While cemetery symbolism relating to the mythological or legendary creatures is not all that common, it does exist and includes dragons, gargoyles, the phoenix and more. The “Otherwise Odd” symbolism includes a Cowbellion, Socrates Monkey, gypsies and anything else that is beyond the cemetery norm.
The centaur symbolizes lust, with all the brute violence which can reduce mankind to the level of beasts unless counterbalanced by spiritual strength.
Source: Richard Waterhouse, Discovery of Symbols Throughout the Ages, e-Newsletter, July 2007.
The cow may symbolize membership in various societies, such as the Cowbellion de Rakin Society of Mobile, Alabama. Michael Kraft, the one-eyed Yankee who, as a young man on New Year’s Eve 1830 overdid his celebrating and, with a few of his friends, some cowbells, rakes and hoes, proceeded to awake most of the tiny city and the Mayor as well. His “escapade” led to the founding of the first mystic society, the Cowbellion de Rakin Society, from which all others in Mobile, New Orleansb, St. Louis, Tampa, Pensacola, Fairhope, Montgomery, Birmingham, Biloxi, et al have sprung.
Sources: Sledge, John S., Cities of Silence, MARDI GRAS – MOBILE’S PARADOXICAL PARTY
The dragon is a legendary creature with reptilian traits and is one of the most common creatures in heraldry.
In architecture, and specifically in Gothic architecture, a gargoyle is a carved or formed grotesque with a spout designed to convey water from a roof and away from the side of a building, thereby preventing rainwater from running down masonry walls and eroding the mortar between.
Gryphon, Griffin, Griffon
The Gryphon is a symbol of nobility and guardianship. The Gryphon is a legendary creature with the body, tail, and back legs of a lion; the head and wings of an eagle; and sometimes an eagle’s talons as its front feet.
Gypsies are defined as “persons of nomadic habit of life, whatever their race or origin, but does not include members of an organized group of travelling showmen, or persons engaged in travelling circuses, travelling together as such.”
Legend of Narcissus
In Greek mythology, Narcissus was a hunter from Thespiae in Boeotia who was known for his beauty. According to Tzetzes, he rejected all romantic advances, eventually falling in love with his own reflection in a pool of water, staring at it for the remainder of his life. After he died, in his place sprouted a flower bearing his name, commonly known as the daffodil.
According to Greek mythology, Niobe’s seven daughters and seven sons were slain by Apollo and his sister Artemis as punishment for her pride. Niobe turned to stone, brooding over the loss of her children.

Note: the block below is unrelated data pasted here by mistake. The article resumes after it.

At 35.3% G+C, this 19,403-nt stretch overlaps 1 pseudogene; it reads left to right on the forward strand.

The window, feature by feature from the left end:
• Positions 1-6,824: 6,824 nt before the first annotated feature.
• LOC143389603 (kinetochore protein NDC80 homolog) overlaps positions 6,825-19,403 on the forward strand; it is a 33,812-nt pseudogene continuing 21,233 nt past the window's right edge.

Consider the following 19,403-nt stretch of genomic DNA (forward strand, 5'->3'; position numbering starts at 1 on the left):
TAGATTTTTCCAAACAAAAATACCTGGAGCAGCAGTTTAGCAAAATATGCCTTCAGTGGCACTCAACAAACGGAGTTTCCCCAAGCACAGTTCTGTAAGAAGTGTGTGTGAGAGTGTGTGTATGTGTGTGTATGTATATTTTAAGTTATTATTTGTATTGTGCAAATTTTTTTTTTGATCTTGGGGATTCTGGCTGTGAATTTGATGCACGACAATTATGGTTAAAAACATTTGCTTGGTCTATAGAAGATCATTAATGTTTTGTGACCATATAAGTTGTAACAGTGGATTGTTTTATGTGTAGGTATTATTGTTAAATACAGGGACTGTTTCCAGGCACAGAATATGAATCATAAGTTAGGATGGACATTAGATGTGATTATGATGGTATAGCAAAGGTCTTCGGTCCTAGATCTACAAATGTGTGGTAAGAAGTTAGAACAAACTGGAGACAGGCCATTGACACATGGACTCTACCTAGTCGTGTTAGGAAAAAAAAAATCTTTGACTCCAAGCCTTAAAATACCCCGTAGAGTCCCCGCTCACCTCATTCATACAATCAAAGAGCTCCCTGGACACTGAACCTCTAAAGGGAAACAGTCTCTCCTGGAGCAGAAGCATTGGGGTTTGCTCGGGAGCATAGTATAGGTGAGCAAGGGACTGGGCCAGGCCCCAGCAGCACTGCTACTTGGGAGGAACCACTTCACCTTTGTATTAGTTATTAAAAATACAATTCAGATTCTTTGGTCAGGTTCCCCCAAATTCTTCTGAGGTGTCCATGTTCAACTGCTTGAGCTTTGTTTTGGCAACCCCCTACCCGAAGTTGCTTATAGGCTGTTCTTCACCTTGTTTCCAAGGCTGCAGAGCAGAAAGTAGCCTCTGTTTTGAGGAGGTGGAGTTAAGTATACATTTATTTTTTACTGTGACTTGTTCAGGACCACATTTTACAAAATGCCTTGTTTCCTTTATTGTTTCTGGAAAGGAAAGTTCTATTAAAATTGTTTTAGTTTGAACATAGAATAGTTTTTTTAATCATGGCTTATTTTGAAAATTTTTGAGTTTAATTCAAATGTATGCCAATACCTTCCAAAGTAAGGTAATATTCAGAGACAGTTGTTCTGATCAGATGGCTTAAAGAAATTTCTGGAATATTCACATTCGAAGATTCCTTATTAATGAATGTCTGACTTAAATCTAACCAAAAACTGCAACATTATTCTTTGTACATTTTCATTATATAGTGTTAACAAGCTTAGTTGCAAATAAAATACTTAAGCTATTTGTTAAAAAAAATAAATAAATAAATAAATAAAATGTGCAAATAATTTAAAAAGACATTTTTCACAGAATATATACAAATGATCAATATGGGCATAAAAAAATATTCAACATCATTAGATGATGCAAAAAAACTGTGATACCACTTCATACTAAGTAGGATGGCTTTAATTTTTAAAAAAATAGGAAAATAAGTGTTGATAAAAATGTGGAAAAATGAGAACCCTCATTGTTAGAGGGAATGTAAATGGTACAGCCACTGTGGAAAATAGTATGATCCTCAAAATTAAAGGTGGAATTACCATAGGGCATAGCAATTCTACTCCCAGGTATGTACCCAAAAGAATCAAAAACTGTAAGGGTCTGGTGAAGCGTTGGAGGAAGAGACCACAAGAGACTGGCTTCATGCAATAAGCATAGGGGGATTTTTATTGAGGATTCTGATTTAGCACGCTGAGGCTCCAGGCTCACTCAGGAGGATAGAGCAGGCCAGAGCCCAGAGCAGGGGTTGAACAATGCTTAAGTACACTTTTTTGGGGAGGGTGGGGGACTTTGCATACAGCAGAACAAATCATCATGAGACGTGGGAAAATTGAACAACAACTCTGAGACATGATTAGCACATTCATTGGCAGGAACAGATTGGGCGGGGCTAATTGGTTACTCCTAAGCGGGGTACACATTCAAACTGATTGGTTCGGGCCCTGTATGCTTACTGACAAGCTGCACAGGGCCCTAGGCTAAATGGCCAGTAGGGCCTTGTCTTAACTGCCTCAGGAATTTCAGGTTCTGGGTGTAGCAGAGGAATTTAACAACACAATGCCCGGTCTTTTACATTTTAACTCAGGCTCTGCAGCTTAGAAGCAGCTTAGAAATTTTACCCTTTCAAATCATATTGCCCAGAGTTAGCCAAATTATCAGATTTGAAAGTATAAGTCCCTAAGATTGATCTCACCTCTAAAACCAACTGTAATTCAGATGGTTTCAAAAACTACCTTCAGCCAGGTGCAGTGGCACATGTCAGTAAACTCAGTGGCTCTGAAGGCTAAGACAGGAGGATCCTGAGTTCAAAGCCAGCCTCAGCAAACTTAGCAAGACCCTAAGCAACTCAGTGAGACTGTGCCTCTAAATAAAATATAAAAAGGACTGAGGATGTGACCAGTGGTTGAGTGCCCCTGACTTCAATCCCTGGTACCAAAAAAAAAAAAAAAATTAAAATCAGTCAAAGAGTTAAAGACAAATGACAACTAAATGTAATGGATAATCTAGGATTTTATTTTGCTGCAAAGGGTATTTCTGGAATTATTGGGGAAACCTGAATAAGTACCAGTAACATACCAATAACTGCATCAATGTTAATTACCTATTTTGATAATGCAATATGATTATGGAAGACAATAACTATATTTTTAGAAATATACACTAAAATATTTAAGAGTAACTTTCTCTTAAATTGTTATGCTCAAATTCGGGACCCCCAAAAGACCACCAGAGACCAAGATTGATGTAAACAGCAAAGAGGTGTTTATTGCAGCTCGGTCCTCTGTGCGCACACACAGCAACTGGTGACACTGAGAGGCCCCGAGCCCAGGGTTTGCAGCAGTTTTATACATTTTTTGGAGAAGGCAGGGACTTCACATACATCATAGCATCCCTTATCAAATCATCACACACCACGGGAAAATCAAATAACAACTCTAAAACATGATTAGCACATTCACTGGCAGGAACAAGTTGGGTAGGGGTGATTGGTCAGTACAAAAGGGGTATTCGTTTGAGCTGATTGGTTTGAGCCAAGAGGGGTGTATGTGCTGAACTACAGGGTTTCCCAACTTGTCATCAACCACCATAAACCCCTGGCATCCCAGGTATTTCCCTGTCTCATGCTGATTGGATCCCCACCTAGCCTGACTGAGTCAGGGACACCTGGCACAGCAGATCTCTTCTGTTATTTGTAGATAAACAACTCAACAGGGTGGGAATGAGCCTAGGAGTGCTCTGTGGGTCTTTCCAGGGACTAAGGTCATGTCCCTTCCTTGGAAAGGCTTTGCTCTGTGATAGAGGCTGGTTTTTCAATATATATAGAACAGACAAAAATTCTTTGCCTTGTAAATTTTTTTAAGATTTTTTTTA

The Ouroboros symbol is one of the oldest ancient Egyptian symbols in history. The ouroboros is often interpreted as a symbol for eternal cyclic renewal or a cycle of life, death, and rebirth. The skin-sloughing process of snakes symbolizes the transmigration of souls, the snake biting its own tail is a fertility symbol in some religions, and the tail of the snake is a phallic symbol, the mouth is a womb-like symbol.
The phoenix is a long-lived bird associated with Greek mythology that regenerates. A phoenix obtains new life by arising from the ashes of its predecessor. Some legends say it dies in a show of flames and combustion, others that it simply dies and decomposes before being born again.
Pegasus in a cemetery symbolizes resurrection, renewal and rebirth.
Pegasus is a mythical winged divine horse, and one of the most recognized creatures in Greek mythology.
Photo Courtesy Find A Grave
The Socrates Monkey
Eugene Walter (1921-1998), buried in the Church Street Cemetery in Mobile, Alabama, was an author, actor and artist. His work “The Socrates Monkey Seen Dancing in Midair” is depicted on his grave. His inscription partially reads:
Born in the land of lizard fever, in sweet lunacy’s county seat, This untidy pilgrim of the World, Lived by the Credo “When all else fails throw a party.”
The sphinx is a mythical creature with the head of a human, a falcon, a cat, or a sheep and the body of a lion. The sphinx are considered guardians and often flank the entrances to Egyptian-themed mausoleums.
The Legend of St. Eustace
A stag with a cross attached to its antlers portrays “The Legend of St. Eustace.”
The legend goes that Placidus (Eustace’s name before he was baptized) was out hunting one day when he had a vision of Christ in the antlers of a stag. Placidus was awestruck and, commanded by the voice of God, converted to Christianity and changed his name to Eustace.
Story Stones are an oddity in the cemetery. They generally depict a violent death and were most often found carved in marble in the mid 1850’s. Some story stones depict a slice of the departed’s life, such as the abolitionist’s Charles Avery image of himself with slaves and a ship at left.
Mjölnir is the hammer of the thunder god Thor in Norse mythology, used both as a devastating weapon and as a divine instrument to provide blessings. The Veteran’s Administration recently added Thor’s hammer as an emblem representing atheists, oddly enough, under their “Emblems of Belief” section.
Triton is a Greek God of the sea, the son of Poseidon and Amphitrite. He is usually depicted as a merman.
Granary Burial Ground, Boston, Massachusetts
A snake with its head upright was an ancient Egyptian symbol for divine or royal authority.
Peter and Elise Schoenhofen Mausoleum Door
Graceland Cemetery, Chicago, IL